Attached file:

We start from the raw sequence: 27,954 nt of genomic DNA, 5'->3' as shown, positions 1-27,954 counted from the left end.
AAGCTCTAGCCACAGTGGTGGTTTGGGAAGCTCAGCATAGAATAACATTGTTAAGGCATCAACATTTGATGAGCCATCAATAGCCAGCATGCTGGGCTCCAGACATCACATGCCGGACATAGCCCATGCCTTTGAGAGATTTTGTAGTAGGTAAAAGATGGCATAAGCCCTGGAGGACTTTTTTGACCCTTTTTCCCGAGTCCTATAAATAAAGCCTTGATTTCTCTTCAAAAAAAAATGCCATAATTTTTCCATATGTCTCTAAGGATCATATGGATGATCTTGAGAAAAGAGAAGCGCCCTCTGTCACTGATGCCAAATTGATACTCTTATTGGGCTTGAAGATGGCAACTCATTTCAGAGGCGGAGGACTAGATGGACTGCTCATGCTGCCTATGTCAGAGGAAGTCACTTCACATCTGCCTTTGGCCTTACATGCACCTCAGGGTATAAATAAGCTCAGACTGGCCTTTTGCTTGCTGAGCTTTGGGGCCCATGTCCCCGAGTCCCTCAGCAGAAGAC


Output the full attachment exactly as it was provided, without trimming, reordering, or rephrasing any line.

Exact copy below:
We start from the raw sequence: 27,954 nt of genomic DNA, 5'->3' as shown, positions 1-27,954 counted from the left end.
AAGCTCTAGCCACAGTGGTGGTTTGGGAAGCTCAGCATAGAATAACATTGTTAAGGCATCAACATTTGATGAGCCATCAATAGCCAGCATGCTGGGCTCCAGACATCACATGCCGGACATAGCCCATGCCTTTGAGAGATTTTGTAGTAGGTAAAAGATGGCATAAGCCCTGGAGGACTTTTTTGACCCTTTTTCCCGAGTCCTATAAATAAAGCCTTGATTTCTCTTCAAAAAAAAATGCCATAATTTTTCCATATGTCTCTAAGGATCATATGGATGATCTTGAGAAAAGAGAAGCGCCCTCTGTCACTGATGCCAAATTGATACTCTTATTGGGCTTGAAGATGGCAACTCATTTCAGAGGCGGAGGACTAGATGGACTGCTCATGCTGCCTATGTCAGAGGAAGTCACTTCACATCTGCCTTTGGCCTTACATGCACCTCAGGGTATAAATAAGCTCAGACTGGCCTTTTGCTTGCTGAGCTTTGGGGCCCATGTCCCCGAGTCCCTCAGCAGAAGAC